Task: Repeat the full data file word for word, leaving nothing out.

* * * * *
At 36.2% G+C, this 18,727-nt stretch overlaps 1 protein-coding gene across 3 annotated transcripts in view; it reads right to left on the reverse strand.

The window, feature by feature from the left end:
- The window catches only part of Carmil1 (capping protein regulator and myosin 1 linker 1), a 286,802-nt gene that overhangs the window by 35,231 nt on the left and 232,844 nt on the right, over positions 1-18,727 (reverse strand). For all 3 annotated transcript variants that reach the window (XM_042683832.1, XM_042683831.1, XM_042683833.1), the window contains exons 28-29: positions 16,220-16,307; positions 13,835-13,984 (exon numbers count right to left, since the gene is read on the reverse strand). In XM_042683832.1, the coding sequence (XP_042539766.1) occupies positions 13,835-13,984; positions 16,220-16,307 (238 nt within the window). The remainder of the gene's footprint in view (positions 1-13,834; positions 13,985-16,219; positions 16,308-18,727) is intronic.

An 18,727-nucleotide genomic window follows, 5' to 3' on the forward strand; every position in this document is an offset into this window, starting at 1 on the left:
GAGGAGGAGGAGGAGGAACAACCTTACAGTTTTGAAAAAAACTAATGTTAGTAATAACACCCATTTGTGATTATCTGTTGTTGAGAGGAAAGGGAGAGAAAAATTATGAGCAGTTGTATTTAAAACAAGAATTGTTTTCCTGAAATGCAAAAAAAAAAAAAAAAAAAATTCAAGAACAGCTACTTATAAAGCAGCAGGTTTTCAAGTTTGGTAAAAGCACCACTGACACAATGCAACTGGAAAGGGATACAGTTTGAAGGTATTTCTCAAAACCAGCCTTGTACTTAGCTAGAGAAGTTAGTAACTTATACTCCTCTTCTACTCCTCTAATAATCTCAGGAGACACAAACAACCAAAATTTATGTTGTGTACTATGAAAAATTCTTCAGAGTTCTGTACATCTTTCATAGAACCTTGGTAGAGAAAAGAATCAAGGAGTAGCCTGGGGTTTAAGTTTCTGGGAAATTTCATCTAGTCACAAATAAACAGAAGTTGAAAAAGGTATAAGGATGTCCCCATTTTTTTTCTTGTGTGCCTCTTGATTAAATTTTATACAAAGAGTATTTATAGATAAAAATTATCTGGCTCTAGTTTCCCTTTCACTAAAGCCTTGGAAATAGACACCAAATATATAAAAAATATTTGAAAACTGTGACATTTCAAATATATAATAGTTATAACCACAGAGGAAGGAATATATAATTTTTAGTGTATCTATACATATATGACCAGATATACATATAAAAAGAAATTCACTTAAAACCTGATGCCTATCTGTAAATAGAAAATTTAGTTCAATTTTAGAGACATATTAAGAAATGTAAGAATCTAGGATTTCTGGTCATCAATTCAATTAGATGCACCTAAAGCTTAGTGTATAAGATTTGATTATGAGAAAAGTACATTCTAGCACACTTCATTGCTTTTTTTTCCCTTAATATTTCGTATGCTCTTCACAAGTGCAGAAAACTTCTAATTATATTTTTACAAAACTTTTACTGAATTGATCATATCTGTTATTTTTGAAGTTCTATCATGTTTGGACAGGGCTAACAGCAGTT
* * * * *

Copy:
At 36.2% G+C, this 18,727-nt stretch overlaps 1 protein-coding gene across 3 annotated transcripts in view; it reads right to left on the reverse strand.

The window, feature by feature from the left end:
- The window catches only part of Carmil1 (capping protein regulator and myosin 1 linker 1), a 286,802-nt gene that overhangs the window by 35,231 nt on the left and 232,844 nt on the right, over positions 1-18,727 (reverse strand). For all 3 annotated transcript variants that reach the window (XM_042683832.1, XM_042683831.1, XM_042683833.1), the window contains exons 28-29: positions 16,220-16,307; positions 13,835-13,984 (exon numbers count right to left, since the gene is read on the reverse strand). In XM_042683832.1, the coding sequence (XP_042539766.1) occupies positions 13,835-13,984; positions 16,220-16,307 (238 nt within the window). The remainder of the gene's footprint in view (positions 1-13,834; positions 13,985-16,219; positions 16,308-18,727) is intronic.

An 18,727-nucleotide genomic window follows, 5' to 3' on the forward strand; every position in this document is an offset into this window, starting at 1 on the left:
GAGGAGGAGGAGGAGGAACAACCTTACAGTTTTGAAAAAAACTAATGTTAGTAATAACACCCATTTGTGATTATCTGTTGTTGAGAGGAAAGGGAGAGAAAAATTATGAGCAGTTGTATTTAAAACAAGAATTGTTTTCCTGAAATGCAAAAAAAAAAAAAAAAAAAATTCAAGAACAGCTACTTATAAAGCAGCAGGTTTTCAAGTTTGGTAAAAGCACCACTGACACAATGCAACTGGAAAGGGATACAGTTTGAAGGTATTTCTCAAAACCAGCCTTGTACTTAGCTAGAGAAGTTAGTAACTTATACTCCTCTTCTACTCCTCTAATAATCTCAGGAGACACAAACAACCAAAATTTATGTTGTGTACTATGAAAAATTCTTCAGAGTTCTGTACATCTTTCATAGAACCTTGGTAGAGAAAAGAATCAAGGAGTAGCCTGGGGTTTAAGTTTCTGGGAAATTTCATCTAGTCACAAATAAACAGAAGTTGAAAAAGGTATAAGGATGTCCCCATTTTTTTTCTTGTGTGCCTCTTGATTAAATTTTATACAAAGAGTATTTATAGATAAAAATTATCTGGCTCTAGTTTCCCTTTCACTAAAGCCTTGGAAATAGACACCAAATATATAAAAAATATTTGAAAACTGTGACATTTCAAATATATAATAGTTATAACCACAGAGGAAGGAATATATAATTTTTAGTGTATCTATACATATATGACCAGATATACATATAAAAAGAAATTCACTTAAAACCTGATGCCTATCTGTAAATAGAAAATTTAGTTCAATTTTAGAGACATATTAAGAAATGTAAGAATCTAGGATTTCTGGTCATCAATTCAATTAGATGCACCTAAAGCTTAGTGTATAAGATTTGATTATGAGAAAAGTACATTCTAGCACACTTCATTGCTTTTTTTTCCCTTAATATTTCGTATGCTCTTCACAAGTGCAGAAAACTTCTAATTATATTTTTACAAAACTTTTACTGAATTGATCATATCTGTTATTTTTGAAGTTCTATCATGTTTGGACAGGGCTAACAGCAGTT